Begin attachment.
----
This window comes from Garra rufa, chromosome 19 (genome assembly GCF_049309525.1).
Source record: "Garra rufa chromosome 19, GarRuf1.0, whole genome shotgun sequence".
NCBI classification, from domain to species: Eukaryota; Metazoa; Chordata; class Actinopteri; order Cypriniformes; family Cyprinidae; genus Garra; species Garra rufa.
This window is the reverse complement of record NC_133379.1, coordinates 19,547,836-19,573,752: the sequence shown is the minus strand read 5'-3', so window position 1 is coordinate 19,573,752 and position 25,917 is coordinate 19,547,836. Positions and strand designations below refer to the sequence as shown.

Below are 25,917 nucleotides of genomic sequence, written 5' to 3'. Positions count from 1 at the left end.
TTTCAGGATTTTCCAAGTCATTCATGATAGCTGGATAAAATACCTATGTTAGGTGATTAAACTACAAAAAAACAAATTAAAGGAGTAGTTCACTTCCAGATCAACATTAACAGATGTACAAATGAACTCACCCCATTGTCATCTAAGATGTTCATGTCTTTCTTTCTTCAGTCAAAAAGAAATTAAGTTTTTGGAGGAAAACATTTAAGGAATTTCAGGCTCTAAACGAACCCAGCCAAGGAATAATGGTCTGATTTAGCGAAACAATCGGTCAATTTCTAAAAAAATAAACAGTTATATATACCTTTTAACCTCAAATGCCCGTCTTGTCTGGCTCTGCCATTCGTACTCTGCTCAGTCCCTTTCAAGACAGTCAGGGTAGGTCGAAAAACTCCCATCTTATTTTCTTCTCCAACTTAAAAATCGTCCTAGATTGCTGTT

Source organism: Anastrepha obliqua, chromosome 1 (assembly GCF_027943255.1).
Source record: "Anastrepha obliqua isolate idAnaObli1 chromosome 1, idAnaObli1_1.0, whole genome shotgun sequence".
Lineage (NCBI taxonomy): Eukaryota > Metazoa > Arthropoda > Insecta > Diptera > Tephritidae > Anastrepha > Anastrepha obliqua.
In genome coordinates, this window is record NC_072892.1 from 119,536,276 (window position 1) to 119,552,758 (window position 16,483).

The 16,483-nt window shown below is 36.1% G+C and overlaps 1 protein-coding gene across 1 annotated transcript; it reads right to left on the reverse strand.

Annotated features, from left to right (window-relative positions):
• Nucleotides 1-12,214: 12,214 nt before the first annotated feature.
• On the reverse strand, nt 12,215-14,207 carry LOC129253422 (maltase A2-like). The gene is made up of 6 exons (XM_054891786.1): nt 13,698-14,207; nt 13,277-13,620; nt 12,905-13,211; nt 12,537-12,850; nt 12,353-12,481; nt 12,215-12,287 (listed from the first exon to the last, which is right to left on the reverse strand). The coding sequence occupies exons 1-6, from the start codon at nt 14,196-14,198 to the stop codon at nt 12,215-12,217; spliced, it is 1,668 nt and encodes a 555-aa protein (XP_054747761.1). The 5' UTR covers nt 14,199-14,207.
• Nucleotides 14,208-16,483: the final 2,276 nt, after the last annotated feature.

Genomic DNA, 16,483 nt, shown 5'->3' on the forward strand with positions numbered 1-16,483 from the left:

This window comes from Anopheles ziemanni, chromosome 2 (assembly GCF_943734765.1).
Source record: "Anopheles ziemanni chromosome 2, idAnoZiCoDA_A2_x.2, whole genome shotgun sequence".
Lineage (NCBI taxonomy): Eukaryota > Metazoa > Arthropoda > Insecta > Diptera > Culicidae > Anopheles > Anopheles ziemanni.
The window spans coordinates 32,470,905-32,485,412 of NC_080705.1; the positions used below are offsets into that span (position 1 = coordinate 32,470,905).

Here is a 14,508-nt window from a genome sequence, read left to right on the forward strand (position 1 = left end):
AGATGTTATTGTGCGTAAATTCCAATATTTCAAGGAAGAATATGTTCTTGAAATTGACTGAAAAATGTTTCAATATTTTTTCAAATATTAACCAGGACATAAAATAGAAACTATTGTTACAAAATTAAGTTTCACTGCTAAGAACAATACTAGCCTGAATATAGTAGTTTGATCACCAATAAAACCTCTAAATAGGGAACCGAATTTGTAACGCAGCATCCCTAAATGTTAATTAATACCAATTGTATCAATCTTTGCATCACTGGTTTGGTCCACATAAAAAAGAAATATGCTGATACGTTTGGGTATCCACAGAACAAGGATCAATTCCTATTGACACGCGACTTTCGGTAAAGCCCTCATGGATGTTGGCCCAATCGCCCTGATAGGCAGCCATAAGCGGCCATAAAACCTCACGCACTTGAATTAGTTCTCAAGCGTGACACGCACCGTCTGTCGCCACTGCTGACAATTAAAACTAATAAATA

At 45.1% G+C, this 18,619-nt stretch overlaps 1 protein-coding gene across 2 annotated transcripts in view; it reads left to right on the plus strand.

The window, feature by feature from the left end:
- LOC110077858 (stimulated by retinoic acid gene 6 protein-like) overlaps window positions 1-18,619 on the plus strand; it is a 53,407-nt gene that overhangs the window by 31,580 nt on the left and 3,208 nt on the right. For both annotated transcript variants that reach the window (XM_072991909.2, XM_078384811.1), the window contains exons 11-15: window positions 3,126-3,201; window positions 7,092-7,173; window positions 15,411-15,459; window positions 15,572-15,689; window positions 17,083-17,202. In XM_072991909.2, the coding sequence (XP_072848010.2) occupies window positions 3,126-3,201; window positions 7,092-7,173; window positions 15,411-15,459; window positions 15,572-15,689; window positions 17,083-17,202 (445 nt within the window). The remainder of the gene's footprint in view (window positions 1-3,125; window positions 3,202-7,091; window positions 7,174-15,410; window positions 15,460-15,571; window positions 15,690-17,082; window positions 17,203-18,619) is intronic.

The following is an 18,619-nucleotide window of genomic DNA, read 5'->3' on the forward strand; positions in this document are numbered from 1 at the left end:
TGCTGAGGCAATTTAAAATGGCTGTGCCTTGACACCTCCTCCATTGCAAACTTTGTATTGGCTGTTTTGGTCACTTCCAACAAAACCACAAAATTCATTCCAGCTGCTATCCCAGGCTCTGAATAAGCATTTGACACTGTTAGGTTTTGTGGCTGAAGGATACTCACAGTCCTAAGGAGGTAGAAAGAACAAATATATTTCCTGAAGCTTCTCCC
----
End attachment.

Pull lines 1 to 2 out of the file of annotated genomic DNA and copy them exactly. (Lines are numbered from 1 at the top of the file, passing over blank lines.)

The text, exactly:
This window comes from Garra rufa, chromosome 19 (genome assembly GCF_049309525.1).
Source record: "Garra rufa chromosome 19, GarRuf1.0, whole genome shotgun sequence".